Through the years, March 6

50 years ago

March 13, 1974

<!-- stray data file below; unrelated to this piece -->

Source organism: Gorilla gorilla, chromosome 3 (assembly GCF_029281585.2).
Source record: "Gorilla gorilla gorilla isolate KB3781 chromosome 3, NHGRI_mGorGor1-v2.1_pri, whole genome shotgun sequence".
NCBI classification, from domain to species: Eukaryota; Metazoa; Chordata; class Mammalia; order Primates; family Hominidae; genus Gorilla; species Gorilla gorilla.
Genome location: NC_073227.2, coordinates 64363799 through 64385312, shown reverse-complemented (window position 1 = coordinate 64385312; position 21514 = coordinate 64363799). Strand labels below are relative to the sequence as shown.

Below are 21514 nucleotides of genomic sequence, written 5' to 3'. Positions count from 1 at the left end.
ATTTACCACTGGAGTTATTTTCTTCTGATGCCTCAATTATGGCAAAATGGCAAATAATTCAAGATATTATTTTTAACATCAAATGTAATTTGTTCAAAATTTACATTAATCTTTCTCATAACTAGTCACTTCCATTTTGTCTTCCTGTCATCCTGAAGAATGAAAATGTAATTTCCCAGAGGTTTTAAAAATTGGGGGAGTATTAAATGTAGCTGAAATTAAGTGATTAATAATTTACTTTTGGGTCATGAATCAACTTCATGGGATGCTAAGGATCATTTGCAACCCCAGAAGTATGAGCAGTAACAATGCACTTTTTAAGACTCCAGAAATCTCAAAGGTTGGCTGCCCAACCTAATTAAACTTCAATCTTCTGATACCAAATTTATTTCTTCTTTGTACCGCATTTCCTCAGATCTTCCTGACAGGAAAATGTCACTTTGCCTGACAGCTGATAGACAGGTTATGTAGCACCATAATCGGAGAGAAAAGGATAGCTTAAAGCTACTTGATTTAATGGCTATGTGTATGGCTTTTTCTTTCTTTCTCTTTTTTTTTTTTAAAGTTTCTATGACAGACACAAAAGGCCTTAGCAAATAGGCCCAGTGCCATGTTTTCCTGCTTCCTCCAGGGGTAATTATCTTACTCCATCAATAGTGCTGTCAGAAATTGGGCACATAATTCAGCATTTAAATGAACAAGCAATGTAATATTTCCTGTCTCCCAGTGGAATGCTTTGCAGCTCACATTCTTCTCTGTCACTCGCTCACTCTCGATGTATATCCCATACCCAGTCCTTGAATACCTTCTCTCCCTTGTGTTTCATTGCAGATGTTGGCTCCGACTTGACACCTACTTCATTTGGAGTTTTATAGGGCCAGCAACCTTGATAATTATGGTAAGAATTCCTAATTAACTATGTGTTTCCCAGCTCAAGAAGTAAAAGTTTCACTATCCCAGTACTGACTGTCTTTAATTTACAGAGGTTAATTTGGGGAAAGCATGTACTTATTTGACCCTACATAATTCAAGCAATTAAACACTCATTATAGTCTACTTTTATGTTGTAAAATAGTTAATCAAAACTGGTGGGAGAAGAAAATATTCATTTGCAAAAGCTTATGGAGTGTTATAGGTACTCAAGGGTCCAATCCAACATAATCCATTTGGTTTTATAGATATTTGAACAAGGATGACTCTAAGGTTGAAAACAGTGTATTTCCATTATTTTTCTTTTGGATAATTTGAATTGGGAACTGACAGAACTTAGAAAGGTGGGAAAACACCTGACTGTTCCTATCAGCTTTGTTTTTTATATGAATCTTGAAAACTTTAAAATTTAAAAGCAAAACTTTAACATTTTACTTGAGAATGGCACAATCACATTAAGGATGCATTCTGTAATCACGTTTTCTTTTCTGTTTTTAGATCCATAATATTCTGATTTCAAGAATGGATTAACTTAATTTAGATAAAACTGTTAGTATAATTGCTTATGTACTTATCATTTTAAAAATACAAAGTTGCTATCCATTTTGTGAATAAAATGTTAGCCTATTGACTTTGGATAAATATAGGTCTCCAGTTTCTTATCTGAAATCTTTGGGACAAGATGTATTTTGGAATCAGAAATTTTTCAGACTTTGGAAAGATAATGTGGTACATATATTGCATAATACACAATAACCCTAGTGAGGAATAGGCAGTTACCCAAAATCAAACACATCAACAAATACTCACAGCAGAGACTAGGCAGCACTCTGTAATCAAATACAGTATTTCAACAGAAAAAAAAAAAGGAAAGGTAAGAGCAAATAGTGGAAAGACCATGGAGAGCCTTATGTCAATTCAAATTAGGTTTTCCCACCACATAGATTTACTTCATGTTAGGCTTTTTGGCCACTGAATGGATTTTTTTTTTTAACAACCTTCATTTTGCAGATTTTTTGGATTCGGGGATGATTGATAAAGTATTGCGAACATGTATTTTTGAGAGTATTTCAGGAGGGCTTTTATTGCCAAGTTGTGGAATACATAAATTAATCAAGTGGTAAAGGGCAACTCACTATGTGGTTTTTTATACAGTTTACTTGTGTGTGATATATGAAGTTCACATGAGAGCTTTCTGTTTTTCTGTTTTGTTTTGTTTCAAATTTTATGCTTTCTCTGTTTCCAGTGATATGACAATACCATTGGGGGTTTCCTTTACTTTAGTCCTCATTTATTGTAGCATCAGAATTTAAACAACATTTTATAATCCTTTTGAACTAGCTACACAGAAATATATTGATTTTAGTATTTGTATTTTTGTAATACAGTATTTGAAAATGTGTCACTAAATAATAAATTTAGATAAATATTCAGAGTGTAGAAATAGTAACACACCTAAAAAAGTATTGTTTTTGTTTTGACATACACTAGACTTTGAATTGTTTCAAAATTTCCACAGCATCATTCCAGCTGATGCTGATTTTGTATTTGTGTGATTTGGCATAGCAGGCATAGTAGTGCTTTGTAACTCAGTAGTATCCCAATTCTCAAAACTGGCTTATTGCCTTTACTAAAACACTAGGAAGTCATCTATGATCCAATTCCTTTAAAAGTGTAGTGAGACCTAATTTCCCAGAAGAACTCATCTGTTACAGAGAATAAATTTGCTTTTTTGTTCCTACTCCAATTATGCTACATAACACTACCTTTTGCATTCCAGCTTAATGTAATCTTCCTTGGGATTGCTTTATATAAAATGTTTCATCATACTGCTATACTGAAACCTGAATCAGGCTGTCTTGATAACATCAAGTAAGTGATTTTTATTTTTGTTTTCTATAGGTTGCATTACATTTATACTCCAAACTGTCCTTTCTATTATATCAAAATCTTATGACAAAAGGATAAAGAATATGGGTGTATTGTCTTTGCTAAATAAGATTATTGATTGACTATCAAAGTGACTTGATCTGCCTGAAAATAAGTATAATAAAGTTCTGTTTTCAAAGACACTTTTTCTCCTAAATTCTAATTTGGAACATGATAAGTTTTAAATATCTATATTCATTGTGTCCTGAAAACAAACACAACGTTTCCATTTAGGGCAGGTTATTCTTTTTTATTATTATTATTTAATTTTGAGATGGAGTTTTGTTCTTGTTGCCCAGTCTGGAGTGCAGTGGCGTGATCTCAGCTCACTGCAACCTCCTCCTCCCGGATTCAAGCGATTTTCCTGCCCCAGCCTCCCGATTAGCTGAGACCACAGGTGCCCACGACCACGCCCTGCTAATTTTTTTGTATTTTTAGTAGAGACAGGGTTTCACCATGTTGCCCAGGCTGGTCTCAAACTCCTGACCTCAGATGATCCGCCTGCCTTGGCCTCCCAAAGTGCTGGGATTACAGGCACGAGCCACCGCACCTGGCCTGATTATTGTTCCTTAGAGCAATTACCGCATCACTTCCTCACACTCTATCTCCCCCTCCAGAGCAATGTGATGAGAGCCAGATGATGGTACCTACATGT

An oil portrait of the late Thomas M. Sayman of St. Louis, benefactor of Roaring River State Park near Cassville was presented to the Missouri State Park Board by his daughter in a ceremony Saturday at the park office. Lady Peter Smithers of Lugano, Switzerland, the former Dojean Sayman Lane, made the presentation to Joe R. Ellis, Cassville attorney and member of the State Park Board. Sayman, multi-millionaire soap manufacturer and philanthropist, donated 2,400 acres in Barry County, including Roaring River Spring, to the state for a park in 1928. The park has since been expanded to 3,459 acres. The portrait was commissioned by his widow, Mrs. Luella Sayman of St. Louis in 1952, and painted by Mrs. Martin (Aimee) Schweig, a St. Louis artist. Mrs. Say-man, a well-known St. Louis civic leader, died February 17 at age 97. She wanted the portrait to be given to the park after her death, according to Lady Smithers. Lady Smithers was accompanied to the park by her son, Army Maj. C. Dennison Lane, and Mrs. Lane. Sayman was born September 25, 1853, in Richmond, Indiana. As a young man he toured with circus impresario P. T. Barnum, and later was involved in vaudeville He studied medicine, and developed a successful soap products company, the T. M. Sayman Products Co., in Carthage. The offices were moved to St. Louis in 1894. Sayman purchased Roaring River from a Kansas City financial institution during a public auction on the Barry County Court House steps. The property had been owned by the Bruner family. Reported purchase price was in excess of $100,000. The late Mr. Sayman also contributed the balcony to the old Cassville city hall building, which is now the Hall Theatre building. An inscription on the front of the balcony was removed several years ago when a remodeling project was completed. There is considerable history behind Mr. Sayman and his visits here. He was considered to be a man with considerable temper. He reportedly carried a pistol with him virtually everywhere he went. Sayman died at his St. Louis home on September 6, 1937, at age 83. His widow managed the company as vice president from 1937 until 1968, when the company was dissolved. Mrs. Sayman was the first woman chairwoman of the St, Louis Salvation Army board of directors and the Pilgrim Congregational Church board. of trustees. She was designated the 1956 Woman of the Year by the St. Louis Chamber of Commerce and in 1962 was named a Commander of the British Empire by Queen Elizabeth lI. Lady Smithers is the wife of Sir Peter Smithers, retired British foreign service officer and former secretary general of the Council of Europe in Strasbourg France.